More than 70% of this famed coffee is exported to Japan annually. Indeed, such is its popularity that Japanese consumers mark Jamaica Blue Mountain Coffee Day on January 9 every year. In 2024, the occasion coincided with the 70th year of direct shipment of the coffee to Japan, according to the Jamaica Coffee Exporters Association.

At Craighton Estate, Kingston, owned by Tokyo-based Ueshima Coffee Company, visitors can experience a tour featuring a walk around the working coffee farm and historic great house, as well as a Blue Mountain Coffee tasting.

Jamaica’s position as the home of reggae is also expected to be an increasingly important draw. The unique form of music has had a dedicated following in Japan since the first visit of leading reggae artist Bob Marley in 1979. Today, there are thought to be some 300 reggae groups and sound systems in Japan, as well as a growing number of events and festivals nationwide celebrating reggae music and Jamaican culture.

Such a diverse package of attractions will continue to appeal to Japanese travelers, according to the Jamaica Tourist Board.

Edmund-Bartlett-left-and-Donovan-White.jpg
Jamaica’s Minister of Tourism Edmund Bartlett, left, and Donovan White, Jamaica’s director of tourism Image: Kathryn Wortley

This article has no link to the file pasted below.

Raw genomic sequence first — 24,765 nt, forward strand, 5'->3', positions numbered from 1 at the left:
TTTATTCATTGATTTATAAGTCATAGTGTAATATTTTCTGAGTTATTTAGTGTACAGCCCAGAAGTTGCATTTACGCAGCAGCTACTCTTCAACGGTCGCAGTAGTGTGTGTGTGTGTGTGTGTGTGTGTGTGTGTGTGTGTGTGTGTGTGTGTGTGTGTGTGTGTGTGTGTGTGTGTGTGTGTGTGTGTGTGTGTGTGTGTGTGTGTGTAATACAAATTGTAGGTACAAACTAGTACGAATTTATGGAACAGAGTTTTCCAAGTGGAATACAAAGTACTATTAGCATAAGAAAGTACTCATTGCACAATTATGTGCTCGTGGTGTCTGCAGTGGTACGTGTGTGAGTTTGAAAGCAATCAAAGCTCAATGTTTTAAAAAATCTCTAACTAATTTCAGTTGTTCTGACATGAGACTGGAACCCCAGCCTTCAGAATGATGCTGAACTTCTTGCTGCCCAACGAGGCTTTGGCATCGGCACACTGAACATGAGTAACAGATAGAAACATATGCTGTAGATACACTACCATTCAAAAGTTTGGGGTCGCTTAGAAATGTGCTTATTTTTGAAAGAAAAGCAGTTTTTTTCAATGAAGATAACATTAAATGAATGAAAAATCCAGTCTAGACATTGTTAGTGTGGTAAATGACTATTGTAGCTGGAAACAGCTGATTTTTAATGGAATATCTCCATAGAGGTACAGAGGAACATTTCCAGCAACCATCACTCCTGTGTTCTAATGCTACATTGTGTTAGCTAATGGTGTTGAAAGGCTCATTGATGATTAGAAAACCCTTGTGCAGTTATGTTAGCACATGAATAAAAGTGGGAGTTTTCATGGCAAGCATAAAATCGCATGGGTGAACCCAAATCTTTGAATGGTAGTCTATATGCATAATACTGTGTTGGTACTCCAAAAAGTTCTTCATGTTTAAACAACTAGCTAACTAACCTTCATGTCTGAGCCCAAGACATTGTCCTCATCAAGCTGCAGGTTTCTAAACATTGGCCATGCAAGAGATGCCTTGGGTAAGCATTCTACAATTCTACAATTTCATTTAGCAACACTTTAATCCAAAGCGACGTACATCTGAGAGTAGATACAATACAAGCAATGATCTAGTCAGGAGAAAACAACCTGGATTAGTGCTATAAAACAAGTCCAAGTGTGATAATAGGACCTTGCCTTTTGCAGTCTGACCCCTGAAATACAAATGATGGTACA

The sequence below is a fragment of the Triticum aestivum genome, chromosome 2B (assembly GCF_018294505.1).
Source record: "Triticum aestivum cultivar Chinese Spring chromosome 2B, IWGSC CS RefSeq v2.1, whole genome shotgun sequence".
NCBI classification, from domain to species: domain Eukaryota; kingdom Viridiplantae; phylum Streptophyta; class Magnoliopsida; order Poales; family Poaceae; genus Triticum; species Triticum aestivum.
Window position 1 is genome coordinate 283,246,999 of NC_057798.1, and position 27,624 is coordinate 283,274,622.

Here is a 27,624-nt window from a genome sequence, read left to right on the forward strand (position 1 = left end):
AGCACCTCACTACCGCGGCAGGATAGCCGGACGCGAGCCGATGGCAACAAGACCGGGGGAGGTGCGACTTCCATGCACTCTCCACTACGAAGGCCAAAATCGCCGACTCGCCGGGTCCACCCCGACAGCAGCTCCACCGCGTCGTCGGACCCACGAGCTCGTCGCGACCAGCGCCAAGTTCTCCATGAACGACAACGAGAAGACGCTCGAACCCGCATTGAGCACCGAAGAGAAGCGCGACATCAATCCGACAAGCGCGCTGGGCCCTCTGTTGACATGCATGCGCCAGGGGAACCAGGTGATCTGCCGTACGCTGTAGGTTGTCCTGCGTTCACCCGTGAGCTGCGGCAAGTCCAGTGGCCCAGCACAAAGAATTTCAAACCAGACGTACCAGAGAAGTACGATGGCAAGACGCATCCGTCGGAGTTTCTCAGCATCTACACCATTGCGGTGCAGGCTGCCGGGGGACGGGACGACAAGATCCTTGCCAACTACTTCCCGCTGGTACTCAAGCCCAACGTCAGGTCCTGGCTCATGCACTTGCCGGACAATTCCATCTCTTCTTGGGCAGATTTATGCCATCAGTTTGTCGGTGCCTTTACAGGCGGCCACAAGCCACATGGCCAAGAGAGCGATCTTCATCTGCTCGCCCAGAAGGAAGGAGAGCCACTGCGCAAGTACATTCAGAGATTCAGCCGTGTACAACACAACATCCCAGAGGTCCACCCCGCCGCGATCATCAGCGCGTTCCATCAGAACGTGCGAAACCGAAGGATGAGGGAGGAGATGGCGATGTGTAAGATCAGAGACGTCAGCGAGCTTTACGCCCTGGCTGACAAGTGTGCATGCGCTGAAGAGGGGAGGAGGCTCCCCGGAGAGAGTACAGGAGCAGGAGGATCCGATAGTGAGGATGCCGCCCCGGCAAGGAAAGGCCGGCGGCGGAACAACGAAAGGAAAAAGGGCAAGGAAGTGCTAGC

“We are seeing a pent-up demand for travel and will be capitalizing on this with some of our known and beloved assets, like our Blue Mountain coffee, diverse culinary offerings and infectious reggae,” board director White told attendees at Tourism Expo Japan in September 2022 following the announcement of Japan’s complete relaxation of Covid-induced border restrictions.

“Japan represents a key market for reengagement given the country’s outbound travel of over 20 million in 2019 and the strong cultural and diplomatic connections with Jamaica,” Jamaica’s Minister of Tourism Edmund Bartlett said at the time, adding “now is the time to innovate and attract Japanese visitors with our authentic Jamaican experiences.”

Indeed, Jamaica has been deepening efforts to attract the Japanese market since September 2022, including via a Jamaica Tourist Board-hosted familiarization trip for Japanese travel agents in 2023, aimed at allowing for better selling and packaging of the destination for vacation seekers.

So far, those efforts seem to be paying off.